Logic DM 101
Two Speed Belt Drive Turntable
The Logic DM 101 is a belt-driven, sprung chassis turntable with AC synchronous motor.
From 1983 onwards the DM101 was fitted with an improved electronic power supply with two-speed switching.
Drive is by a synchronous motor via a precision ground, flat section belt.
The platter is a precision machined item in two-part form, the main platter having a high inertia value.
The main bearing has a die-cast aluminium housing supporting two PTFE bushes together with a carbide thrust pad.
Thrust is taken by a steel ball concentrically located in the end of the ground and diamond lapped spindle.
The 24 pole motor is mounted directly to the plinth on a 5mm thick steel plate.
Manufactured in solid 8mm thick aluminium, the chassis provides a rigid support between the arm mounting and the platter.
The DM101 chassis/platter combination is suspended from the plinth by a unique system known as Logic Mass Centre System.
Motor: 24 pole synchronous
Speeds: 33.33 and 45rpm electronically switched
Wow and flutter: <0.08%
Dimensions: 480 x 380 x 150mm
Finish: hard lacquer, available in black or brown
Recommended for its exceptional bass neutrality and good isolation - £345 HiFi Choice 1983
advert (nov 1983) (en) - rockdove
advert (aug 1982) (en) - rockedove
advert (1984) (en) - rockdove
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Logic DM 101 / DM101 owners manual, service manuals and schematics are for reference only and the Vinyl Engine bears no responsibility for errors or other inaccuracies. The PDF files are provided under strict licence. Reproduction for financial gain is strictly prohibited. This website is not affiliated with or sponsored by Logic.
I've owned one of these for around twenty years now.
solid build & Fairly easy to setup-adjustable sub-chassis/suspension from above.
Very satisfying sound, superb, open,midband & info retreival. Works well a variety of arms; Syrinx, RB-300 mission 774, & SME IV. Although make sure the springs & grommets are in good condition before you consider a heavy arm.
version; mkII with central coil spring & Delta electronic psu.
My only criticism is a slight swaying of the sub-chassis with warped 12-inch 45's
Came at a time when hi-fi reviewers where obsessed the lp-12.
Manufactured between 1981-1985.
10/10 by rockdove
I use one of the early ones with the centre spring and a Logic Datum 11 tone arm. What can I say? it makes a lovely sound and is a real pleasure to listen to.
10/10 by robgil
A PT on steroids. Does everything in a neutral manner, but with real slam in the bass. Hits all the right spots and so easy to adjust the suspension. Built to last and an easy deck to renovate. Just don't try a DC motor as it doesn't take kindly to them.
8/10 by satanfriendly
I bought a Logic DM101 mk 1 in 1982, fitted with a Mission 774 arm, after comparing it in the shop to an LP12 with the same arm. Unfortunately the cartridges in the shop were different, a Koetsu Rosewood on the LP12 and a Mission (773?) on the Logic. Anyhow, my impression was that the differences were small, but that bass reproduction was better on the Logic. At that time I was using a Hitachi PS-48, direct drive turntable, fitted with a Shure V15 IV cartridge. I transfered the cartridge, and as soon as I started playing the first record, I noticed that the main problem with the Hitachi was remedied, the Logic is absolutely insensitive to vibrations and acoustical feedback. It is also an extremely musical player without any trace of tonal coloring. I still use it more or less daily. In the end of the eighties i fitted the Logic/Mission combination with a Decca London. This set up could create some very good results indeed, but it was unfortunately not consistent, so i changed to a Shure V15 V a few years later. This I find is the perfect match for the TT and arm, and fortunately I bought a few spare needles with the cartridge, so I can keep listening for many years to come. The Decca cartridge performs much more consistent in My AR EB101 TT, by the way. I guess the higher mass of the AR arm is a better match for the Decca.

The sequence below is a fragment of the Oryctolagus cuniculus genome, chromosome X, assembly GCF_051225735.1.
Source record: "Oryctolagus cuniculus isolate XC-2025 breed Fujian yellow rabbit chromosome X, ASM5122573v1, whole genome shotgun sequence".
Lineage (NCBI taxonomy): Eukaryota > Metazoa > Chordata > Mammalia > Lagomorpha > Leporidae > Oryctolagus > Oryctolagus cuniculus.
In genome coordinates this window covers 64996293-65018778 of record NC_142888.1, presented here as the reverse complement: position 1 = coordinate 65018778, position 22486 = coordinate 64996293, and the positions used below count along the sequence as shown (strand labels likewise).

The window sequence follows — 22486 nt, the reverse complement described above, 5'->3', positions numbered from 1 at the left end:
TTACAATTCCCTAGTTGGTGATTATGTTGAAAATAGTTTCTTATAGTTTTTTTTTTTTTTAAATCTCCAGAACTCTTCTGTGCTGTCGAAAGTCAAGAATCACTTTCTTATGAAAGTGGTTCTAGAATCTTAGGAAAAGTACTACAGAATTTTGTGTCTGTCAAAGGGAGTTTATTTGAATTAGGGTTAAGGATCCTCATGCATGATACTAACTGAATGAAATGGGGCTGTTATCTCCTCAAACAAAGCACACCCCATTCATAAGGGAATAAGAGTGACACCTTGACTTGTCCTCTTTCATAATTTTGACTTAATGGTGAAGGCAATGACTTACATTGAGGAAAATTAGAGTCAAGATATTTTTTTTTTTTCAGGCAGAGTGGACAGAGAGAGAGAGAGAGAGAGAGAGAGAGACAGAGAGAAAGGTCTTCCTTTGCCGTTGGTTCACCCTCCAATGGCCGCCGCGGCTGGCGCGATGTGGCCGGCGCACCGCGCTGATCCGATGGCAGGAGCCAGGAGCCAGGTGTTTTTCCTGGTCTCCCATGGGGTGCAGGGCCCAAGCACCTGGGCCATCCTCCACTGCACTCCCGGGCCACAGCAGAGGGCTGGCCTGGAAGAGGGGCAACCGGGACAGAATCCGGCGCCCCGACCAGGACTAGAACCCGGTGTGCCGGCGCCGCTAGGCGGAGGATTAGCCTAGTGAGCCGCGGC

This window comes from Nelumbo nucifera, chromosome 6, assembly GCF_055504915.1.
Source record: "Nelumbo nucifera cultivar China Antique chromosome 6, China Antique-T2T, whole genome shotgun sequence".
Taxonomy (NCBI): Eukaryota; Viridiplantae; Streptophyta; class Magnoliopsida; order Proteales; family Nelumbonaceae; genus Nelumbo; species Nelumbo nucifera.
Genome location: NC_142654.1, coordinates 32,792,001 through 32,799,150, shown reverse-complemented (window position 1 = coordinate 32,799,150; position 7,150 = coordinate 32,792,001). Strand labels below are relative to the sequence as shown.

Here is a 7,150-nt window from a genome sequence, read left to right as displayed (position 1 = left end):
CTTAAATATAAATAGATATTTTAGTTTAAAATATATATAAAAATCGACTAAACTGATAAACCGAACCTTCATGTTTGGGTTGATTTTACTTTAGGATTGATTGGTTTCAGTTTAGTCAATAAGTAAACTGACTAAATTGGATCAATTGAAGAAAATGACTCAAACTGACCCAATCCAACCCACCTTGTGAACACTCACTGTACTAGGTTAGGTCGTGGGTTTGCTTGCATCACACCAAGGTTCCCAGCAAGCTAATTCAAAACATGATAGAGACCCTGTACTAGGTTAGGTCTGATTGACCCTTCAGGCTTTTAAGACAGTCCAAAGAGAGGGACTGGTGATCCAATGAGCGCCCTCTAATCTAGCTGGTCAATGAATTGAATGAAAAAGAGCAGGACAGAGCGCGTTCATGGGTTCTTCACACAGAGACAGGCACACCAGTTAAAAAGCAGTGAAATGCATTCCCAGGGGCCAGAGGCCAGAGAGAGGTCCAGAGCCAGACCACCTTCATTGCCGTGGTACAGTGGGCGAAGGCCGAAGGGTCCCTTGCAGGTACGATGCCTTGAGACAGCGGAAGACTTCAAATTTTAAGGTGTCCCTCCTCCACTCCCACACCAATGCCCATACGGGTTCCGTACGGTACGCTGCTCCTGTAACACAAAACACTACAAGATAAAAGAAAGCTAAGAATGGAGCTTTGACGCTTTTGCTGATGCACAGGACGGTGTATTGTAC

For the moment my equipment beside the Logic consists of a Nad C 165 BEE preamp, a Yamaha TX-950 tuner, Pioneer BDP-LX55 CD-player and DLNA streamer (well, it's actually a blueray device but designed for excellent audio reproduction). The signal from the NAD is fed to a Behringer DEQ2496, who turns the signal digital and equalizes it (correcting room effects and marrying speakers and sub-woofers) before passing it on to two Hypex PSC2.400d power amps (capable of 2x200W in 8 ohms each) who drive my Quad ESL-63 supported by my own dipole sub-woofers. Filtering is done by the Hypex electronics, 4th grade Butterworth crossing over at 125 Hz. Since I finished the sub-woofers I almost entirely play vinyl, switching to the tuner only for needle care ;-). Before I got the sub-woofers I mainly listened to classical music, but now I'm re-experiencing my collection of 70ies and early 80ies rock music. The TT performs equally good on classical, jazz and rock when it gets the right support from the rest of the equipment. It is also very dependent, the only maintenance so far is a change of the drive belt some years ago.
The build quality of the Logic makes it virtually indestructible, so if you can get hold of a used one you will easily get it up to original performance just by cleaning, re-lubricating and changing drive belt.
10/10 by UlfBengt